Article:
The Delta variant of the coronavirus may be substantially better than past strains at infecting fully vaccinated people, officials in Israel warned Monday. However, their conclusions have yet to be vetted by outside scientists, and vaccinated people still remain very well protected against more serious illness and death from the variant.
According to the Israel Ministry of Health, their analysis of recent case data (collected from June 6 to early July) suggests that the Pfizer/BioNTech vaccine is only around 64% effective at preventing any infection from Delta in the fully vaccinated, meaning both symptomatic and asymptomatic cases — a sharp contrast from the 94% effectiveness from infection found with earlier versions of the virus. The vaccine’s effectiveness against serious illness and hospitalisation also appeared to decline, but only slightly, the health ministry added. They estimated the Pfizer vaccine was 94% effective at preventing serious illness from Delta, compared to 98% previously.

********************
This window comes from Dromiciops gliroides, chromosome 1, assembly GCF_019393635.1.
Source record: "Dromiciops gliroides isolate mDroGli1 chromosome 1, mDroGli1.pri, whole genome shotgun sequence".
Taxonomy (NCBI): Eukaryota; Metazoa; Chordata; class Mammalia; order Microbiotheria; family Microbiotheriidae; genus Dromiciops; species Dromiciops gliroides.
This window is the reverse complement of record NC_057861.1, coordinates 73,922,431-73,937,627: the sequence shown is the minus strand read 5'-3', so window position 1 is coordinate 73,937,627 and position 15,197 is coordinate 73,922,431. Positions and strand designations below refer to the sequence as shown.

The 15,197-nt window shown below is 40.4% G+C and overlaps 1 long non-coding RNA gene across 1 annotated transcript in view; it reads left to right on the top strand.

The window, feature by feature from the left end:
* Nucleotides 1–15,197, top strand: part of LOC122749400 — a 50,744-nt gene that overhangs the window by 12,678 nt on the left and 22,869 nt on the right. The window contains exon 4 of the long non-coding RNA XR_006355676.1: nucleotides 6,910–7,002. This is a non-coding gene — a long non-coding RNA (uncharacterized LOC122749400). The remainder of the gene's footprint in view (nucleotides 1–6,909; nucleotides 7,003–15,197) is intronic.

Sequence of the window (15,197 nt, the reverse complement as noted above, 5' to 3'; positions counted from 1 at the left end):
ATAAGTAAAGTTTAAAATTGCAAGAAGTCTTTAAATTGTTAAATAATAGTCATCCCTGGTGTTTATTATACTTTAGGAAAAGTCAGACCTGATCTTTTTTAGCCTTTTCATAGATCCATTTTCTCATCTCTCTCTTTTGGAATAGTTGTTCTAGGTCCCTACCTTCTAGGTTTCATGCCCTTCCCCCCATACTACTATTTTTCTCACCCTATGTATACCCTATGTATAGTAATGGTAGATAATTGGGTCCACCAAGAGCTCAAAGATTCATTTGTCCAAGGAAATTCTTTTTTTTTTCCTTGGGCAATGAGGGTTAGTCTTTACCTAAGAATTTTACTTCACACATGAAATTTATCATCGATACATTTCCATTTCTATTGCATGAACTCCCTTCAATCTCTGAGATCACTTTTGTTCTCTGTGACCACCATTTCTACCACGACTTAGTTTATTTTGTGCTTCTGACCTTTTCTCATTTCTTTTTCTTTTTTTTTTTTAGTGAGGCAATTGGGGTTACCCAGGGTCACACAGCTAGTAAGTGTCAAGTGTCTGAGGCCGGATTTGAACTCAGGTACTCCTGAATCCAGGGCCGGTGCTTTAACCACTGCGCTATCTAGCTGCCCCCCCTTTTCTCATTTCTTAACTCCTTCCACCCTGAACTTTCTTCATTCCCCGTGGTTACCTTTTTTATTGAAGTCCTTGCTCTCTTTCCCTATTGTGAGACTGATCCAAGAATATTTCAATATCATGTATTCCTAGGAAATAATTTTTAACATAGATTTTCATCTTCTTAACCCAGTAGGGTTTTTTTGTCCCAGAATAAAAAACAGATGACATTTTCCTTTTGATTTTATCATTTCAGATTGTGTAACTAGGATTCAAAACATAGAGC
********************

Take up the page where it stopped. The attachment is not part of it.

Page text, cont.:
Delta is more transmissible than past strains of the coronavirus, including earlier variants that were themselves more transmissible than the strains that kickstarted the pandemic early last year. These findings are not the first to indicate that Delta is also more of a challenge for an immune system trained to recognise the wild-type strains of the virus that circulated throughout the world last year (and that all currently available vaccines are based on). Lab data has indicated, for instance, that the immune systems of vaccinated people produce fewer antibodies capable of effectively neutralising Delta than they do against the wild type, and it’s these antibodies that play a large role in preventing infection from taking place at all.